President Trump has declined to label China as a currency manipulator, despite his pledge to do so on day one. Trump explained to the President of China, “that a trade deal with the U.S. will be far better for them if they solve the North Korean problem”, but China is getting everything it wants now, so why should they undermine their ally in Pyongyang?
Solving the North Korean problem can only be done via the elimination of the Pyongyang regime, and eventually reunification with the South, but China has repeatedly objected to these goals. They don’t want millions of starving zeks streaming across their border, and they certainly don’t want a unified Korea allied to the United States. The Chinese killed, or helped to kill, thirty-three thousand Americans in the 1950s to save Lil’ Kim’s satanic theme park, so why is Trump so sanguine about Beijing’s assistance now?
In February of last year, pieces of a North Korean rocket fell into the sea and were recovered by the South Korean navy. Inspections revealed that virtually all of the rocket’s sophisticated equipment originated outside North Korea, and was either manufactured in, or transited, China. It makes little difference whether the Chinese government is knowingly supplying North Korea with technical equipment, or simply allowing it to happen; the effect is the same, and there is little reason to believe it will stop.
The only real possibility of affecting the collapse of the North Korean state would be if China were to cut off trade with North Korea entirely. Chinese trade with North Korea amounts to some $5 billion annually. Their trade with the United States, on the other hand, amounts to close to $600 billion. If the U.S. wants to win a war in North Korea without fighting – the ne plus ultra of Sun Tzu strategery – America is going to have wage a trade war with China that forces them to cut off North Korea.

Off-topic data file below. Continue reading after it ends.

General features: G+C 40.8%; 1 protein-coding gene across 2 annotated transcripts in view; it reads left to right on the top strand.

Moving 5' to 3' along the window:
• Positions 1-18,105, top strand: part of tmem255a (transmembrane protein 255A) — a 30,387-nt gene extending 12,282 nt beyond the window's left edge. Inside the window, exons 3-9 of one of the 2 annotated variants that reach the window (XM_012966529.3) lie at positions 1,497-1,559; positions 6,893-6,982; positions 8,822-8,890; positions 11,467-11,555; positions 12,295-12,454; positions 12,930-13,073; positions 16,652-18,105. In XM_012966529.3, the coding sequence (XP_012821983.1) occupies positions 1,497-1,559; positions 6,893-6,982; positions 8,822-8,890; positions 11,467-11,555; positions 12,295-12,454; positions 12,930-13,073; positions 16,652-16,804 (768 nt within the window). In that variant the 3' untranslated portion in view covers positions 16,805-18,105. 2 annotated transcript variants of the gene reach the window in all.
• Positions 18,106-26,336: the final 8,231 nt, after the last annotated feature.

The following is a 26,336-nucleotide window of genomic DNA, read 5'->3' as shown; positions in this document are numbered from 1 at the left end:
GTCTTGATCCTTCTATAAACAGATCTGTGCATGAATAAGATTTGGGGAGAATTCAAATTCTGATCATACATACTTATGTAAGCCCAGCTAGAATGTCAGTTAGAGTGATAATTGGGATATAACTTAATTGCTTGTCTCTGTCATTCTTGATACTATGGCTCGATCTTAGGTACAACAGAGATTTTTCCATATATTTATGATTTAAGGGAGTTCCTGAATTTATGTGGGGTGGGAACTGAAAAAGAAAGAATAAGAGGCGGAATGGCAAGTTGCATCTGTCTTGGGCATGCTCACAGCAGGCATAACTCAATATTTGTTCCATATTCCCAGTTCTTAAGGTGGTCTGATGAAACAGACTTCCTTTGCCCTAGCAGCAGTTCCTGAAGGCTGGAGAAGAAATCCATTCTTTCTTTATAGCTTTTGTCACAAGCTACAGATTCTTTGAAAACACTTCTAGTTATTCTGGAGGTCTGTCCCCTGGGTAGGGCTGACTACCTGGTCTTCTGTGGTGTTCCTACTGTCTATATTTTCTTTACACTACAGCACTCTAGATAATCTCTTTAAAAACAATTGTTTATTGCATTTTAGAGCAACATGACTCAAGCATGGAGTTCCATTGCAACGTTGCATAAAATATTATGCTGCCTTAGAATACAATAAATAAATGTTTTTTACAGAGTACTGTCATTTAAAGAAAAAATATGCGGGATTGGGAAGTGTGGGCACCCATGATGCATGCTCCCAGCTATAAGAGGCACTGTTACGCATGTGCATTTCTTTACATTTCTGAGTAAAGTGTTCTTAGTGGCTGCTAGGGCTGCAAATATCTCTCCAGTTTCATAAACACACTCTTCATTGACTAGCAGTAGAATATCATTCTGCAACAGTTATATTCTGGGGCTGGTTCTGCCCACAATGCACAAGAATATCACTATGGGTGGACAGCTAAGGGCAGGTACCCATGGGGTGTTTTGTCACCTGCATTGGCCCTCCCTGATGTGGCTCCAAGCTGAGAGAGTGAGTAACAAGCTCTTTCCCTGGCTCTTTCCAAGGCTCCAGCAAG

The United States should pledge to make a unified Korea neutral, or at least, not to move American forces beyond the 38th Parallel. We should agree to give the Chinese wide latitude to prevent massive refuge flows across their border, and work with the international community to develop a plan to handle the refugee crisis, as well as the post-communist government.
Granting a general amnesty for all but the Kim family, and offering generous pensions to senior North Korean leadership – however grotesque – in return for overthrowing the regime, would be far cheaper than nuclear war. North Korea officials are tired of living with the fear that the psychotic fat kid running the country will kill them and their extended family with an anti-aircraft gun – so we’ve got that going for us, which is nice.
The author is a former Republican campaign operative. His work has appeared in USA Today, Real Clear Politics, The Federalist, and The Daily Caller. He has also appeared on Dan Caplis show on KNUS710. He currently resides in the Washington, D.C. area. Follow him on Twitter @PHGuthrie